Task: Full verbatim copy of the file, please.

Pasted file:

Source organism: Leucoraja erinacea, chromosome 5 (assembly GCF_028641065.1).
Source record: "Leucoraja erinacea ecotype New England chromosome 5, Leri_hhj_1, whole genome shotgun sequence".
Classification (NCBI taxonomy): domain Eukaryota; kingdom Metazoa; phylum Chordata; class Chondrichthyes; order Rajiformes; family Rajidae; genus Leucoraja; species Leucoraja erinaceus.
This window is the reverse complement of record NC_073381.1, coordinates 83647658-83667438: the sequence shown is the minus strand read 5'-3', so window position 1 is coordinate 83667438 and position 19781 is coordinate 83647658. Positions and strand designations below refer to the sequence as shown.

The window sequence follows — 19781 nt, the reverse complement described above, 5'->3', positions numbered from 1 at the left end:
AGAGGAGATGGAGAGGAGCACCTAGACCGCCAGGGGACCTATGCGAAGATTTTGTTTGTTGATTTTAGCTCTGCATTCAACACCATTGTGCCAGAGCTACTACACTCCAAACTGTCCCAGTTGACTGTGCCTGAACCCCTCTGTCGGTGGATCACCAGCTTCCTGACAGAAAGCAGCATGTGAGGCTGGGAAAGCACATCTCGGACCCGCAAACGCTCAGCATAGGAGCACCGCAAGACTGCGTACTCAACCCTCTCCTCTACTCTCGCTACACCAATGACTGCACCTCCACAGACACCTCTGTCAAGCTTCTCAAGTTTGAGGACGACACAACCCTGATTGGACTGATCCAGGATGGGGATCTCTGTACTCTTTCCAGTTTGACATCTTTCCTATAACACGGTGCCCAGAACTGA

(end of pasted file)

Source organism: Leucoraja erinacea, chromosome 5 (assembly GCF_028641065.1).
Source record: "Leucoraja erinacea ecotype New England chromosome 5, Leri_hhj_1, whole genome shotgun sequence".
Classification (NCBI taxonomy): domain Eukaryota; kingdom Metazoa; phylum Chordata; class Chondrichthyes; order Rajiformes; family Rajidae; genus Leucoraja; species Leucoraja erinaceus.
This window is the reverse complement of record NC_073381.1, coordinates 83647658-83667438: the sequence shown is the minus strand read 5'-3', so window position 1 is coordinate 83667438 and position 19781 is coordinate 83647658. Positions and strand designations below refer to the sequence as shown.

The window sequence follows — 19781 nt, the reverse complement described above, 5'->3', positions numbered from 1 at the left end:
AGAGGAGATGGAGAGGAGCACCTAGACCGCCAGGGGACCTATGCGAAGATTTTGTTTGTTGATTTTAGCTCTGCATTCAACACCATTGTGCCAGAGCTACTACACTCCAAACTGTCCCAGTTGACTGTGCCTGAACCCCTCTGTCGGTGGATCACCAGCTTCCTGACAGAAAGCAGCATGTGAGGCTGGGAAAGCACATCTCGGACCCGCAAACGCTCAGCATAGGAGCACCGCAAGACTGCGTACTCAACCCTCTCCTCTACTCTCGCTACACCAATGACTGCACCTCCACAGACACCTCTGTCAAGCTTCTCAAGTTTGAGGACGACACAACCCTGATTGGACTGATCCAGGATGGGGATCTCTGTACTCTTTCCAGTTTGACATCTTTCCTATAACACGGTGCCCAGAACTGA